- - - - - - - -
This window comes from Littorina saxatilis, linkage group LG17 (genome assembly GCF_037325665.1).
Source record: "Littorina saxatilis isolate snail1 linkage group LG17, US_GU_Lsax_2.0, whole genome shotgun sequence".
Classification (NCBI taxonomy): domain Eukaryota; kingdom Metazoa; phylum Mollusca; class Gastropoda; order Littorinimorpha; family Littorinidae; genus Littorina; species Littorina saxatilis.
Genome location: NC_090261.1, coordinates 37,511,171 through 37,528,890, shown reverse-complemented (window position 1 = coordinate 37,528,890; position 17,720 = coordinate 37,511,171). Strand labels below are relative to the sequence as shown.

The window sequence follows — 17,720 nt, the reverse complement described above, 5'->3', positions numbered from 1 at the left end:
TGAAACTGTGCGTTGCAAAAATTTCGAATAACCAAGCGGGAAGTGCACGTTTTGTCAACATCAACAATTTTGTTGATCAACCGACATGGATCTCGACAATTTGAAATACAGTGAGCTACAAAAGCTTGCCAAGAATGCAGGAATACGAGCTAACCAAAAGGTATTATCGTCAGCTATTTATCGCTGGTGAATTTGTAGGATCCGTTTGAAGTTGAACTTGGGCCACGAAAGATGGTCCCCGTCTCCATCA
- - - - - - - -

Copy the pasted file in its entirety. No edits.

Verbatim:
This window comes from Littorina saxatilis, linkage group LG17 (genome assembly GCF_037325665.1).
Source record: "Littorina saxatilis isolate snail1 linkage group LG17, US_GU_Lsax_2.0, whole genome shotgun sequence".
Classification (NCBI taxonomy): domain Eukaryota; kingdom Metazoa; phylum Mollusca; class Gastropoda; order Littorinimorpha; family Littorinidae; genus Littorina; species Littorina saxatilis.
Genome location: NC_090261.1, coordinates 37,511,171 through 37,528,890, shown reverse-complemented (window position 1 = coordinate 37,528,890; position 17,720 = coordinate 37,511,171). Strand labels below are relative to the sequence as shown.

The window sequence follows — 17,720 nt, the reverse complement described above, 5'->3', positions numbered from 1 at the left end:
TGAAACTGTGCGTTGCAAAAATTTCGAATAACCAAGCGGGAAGTGCACGTTTTGTCAACATCAACAATTTTGTTGATCAACCGACATGGATCTCGACAATTTGAAATACAGTGAGCTACAAAAGCTTGCCAAGAATGCAGGAATACGAGCTAACCAAAAGGTATTATCGTCAGCTATTTATCGCTGGTGAATTTGTAGGATCCGTTTGAAGTTGAACTTGGGCCACGAAAGATGGTCCCCGTCTCCATCA